If I’m going to stick my neck out (and try to get some discussion going), operationally I think we should be focussing on #2, providing scenarios of what might happen if particular thresholds were breached. This means we need research on how to link two different model climatologies. I think we need to carry out a lot more research to understand the model climatology in general…

However, though I don’t have a lot of confidence that we are getting the magnitude of the flow correct (this certainly applies for GloFAS, maybe less so for other systems), I do believe that #3 is a grand scientific challenge that is worth considering from a research perspective.”

HEPEX Blog Post #3: Developing HEPS for humanitarian action

A short piece for the HEPEX blog putting together some thoughts I have gathered over the first year of my fellowship, about the interdisciplinary challenges associated with using flood forecasts for humanitarian action:

Evacuated villagers

Villagers evacuated before Typhoon Phailin, India

“Within the HEPEX community I’m sure we would all like to see our research and forecasting efforts contributing to better preparedness before disasters; hopefully saving lives and livelihoods. We also know that in many situations our forecast models have seen a flood coming well in advance.

But for many disasters, a good forecast has not led to anything more than humanitarian organisations spreading the word that something is imminent, whereas many might hope that aid could be prepositioned or evacuations could be carried out – something that the Indian government  managed so effectively prior to Typhoon Phailin (though post-disaster recovery was arguably less successful). Moving supplies or evacuating people by road prior to a flood is much cheaper than using a helicopter during the disaster.

Ultimately, funding is required to evacuate or preposition supplies, but despite the known benefits of acting before a disaster strikes, donors are reluctant to release money when there is no certainty that the disaster will occur, and so a paradigm shift is needed to convince donors of the benefit of acting early even when the event will not happen on every occasion they do so. Coughlan de Perez et al. have an excellent paper, currently in NHESS discussions, on how the Red Cross are carrying out pilot schemes to effect this shift, but little work has been undertaken elsewhere to look at how forecasts could be used.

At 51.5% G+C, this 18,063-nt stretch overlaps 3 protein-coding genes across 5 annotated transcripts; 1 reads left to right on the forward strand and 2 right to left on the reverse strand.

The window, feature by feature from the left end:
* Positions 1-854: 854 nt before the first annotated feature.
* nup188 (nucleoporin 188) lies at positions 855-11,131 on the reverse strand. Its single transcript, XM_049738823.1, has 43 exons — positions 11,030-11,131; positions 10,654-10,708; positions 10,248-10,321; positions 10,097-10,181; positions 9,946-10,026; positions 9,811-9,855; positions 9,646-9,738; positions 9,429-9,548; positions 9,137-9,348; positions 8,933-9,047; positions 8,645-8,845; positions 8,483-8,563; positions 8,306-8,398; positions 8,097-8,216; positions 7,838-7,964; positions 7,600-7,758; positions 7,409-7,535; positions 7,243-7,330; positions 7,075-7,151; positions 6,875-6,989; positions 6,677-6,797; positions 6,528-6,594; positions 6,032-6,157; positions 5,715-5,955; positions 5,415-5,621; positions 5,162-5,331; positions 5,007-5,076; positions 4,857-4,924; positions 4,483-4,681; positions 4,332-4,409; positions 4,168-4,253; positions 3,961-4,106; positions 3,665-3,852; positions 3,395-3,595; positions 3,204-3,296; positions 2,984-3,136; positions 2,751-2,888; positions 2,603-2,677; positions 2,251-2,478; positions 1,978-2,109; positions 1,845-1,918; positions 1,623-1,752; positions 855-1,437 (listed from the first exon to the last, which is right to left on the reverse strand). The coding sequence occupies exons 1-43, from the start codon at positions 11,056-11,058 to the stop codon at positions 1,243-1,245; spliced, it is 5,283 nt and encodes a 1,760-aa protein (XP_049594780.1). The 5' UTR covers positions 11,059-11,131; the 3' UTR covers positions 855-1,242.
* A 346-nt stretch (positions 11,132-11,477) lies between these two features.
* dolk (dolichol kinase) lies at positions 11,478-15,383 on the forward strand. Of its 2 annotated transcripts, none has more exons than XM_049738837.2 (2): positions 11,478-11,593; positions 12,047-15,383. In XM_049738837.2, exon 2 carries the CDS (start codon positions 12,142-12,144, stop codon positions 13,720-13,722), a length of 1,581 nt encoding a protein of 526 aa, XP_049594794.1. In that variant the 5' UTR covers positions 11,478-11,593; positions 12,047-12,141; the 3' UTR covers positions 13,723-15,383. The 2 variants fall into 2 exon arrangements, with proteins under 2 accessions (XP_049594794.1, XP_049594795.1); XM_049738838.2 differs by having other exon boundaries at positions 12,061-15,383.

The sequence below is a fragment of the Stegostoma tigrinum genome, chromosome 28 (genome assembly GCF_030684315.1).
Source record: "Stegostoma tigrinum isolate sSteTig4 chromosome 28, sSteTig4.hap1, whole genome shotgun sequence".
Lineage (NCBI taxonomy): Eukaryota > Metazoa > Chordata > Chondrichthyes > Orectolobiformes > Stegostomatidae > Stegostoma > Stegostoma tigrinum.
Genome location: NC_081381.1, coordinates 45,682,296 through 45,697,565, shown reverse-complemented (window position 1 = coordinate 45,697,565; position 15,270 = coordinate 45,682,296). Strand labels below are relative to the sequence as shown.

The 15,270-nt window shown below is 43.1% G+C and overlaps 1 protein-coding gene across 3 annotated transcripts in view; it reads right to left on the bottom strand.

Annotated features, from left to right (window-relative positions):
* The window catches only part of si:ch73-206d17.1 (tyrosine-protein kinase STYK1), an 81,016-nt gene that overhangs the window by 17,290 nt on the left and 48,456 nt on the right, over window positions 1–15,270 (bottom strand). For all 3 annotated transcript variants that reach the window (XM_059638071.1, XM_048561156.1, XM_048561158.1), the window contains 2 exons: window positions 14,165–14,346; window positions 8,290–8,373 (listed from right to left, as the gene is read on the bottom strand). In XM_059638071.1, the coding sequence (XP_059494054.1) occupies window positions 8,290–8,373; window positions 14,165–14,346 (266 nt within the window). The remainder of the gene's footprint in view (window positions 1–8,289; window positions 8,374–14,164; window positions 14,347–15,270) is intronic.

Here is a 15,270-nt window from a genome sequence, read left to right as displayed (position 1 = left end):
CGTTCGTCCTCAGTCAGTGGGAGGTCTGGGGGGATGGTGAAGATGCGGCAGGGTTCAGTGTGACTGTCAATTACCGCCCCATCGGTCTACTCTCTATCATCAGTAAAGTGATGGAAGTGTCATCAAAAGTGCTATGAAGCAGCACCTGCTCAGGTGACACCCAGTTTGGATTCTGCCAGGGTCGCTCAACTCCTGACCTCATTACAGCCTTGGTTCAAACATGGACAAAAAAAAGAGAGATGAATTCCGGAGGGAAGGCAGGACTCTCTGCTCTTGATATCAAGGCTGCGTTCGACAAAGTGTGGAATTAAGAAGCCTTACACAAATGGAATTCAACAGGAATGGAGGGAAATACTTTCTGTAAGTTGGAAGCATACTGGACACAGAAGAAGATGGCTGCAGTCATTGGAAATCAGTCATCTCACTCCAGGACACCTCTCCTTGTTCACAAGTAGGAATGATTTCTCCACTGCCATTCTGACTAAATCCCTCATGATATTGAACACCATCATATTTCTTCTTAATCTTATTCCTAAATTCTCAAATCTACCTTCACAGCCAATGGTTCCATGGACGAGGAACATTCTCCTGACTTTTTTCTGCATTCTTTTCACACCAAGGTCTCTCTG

This is perhaps because another issue surrounding the use of forecasts is that humanitarian action usually falls within two categories, either response to a disaster that has already happened, or long-term disaster risk reduction. With funding channelled through these functions, who takes the responsibility for forecast-based action?

These are perhaps problems that do not fall within the typical HEPS-scientist skillset, but solving them is vital if we want to see our models used. I believe that we need to do our best from the modelling side to ensure that pilot schemes are successful, but we also need to appreciate that the successful use of forecasts is not solely a scientific problem related to model skill. How would you feel if your charity donation went towards preparing for a disaster that never happened?”

HEPEX Blog Post #1: Hazards, risks, advice, how far should we go?

I wrote this HEPEX blog post in October 2013 to cover a discussion of the same name at the European Meteorological Society annual conference held in Reading. The discussion centred on the question of how to ensure that end-users of forecasts for extreme events were using them effectively, or making the ‘correct’ decisions. I found the discussion about the need for interdisciplinary work on the subject quite interesting:

“The EMS-ECAM meeting was largely a science-focussed event, and it was clear that a ‘social science’ input was missing from the plenary discussion. Additionally, while there were many comments about the need for social science, this ‘need’ remained quite vague and undefined. Perhaps the meteorological and hydrological communities would benefit from both a better understanding and awareness of what social scientists have to offer and, subsequently, from help to better define the questions that need to be answered?”

A video of the panel’s statements is now available online, with another video for the audience’s questions and statements.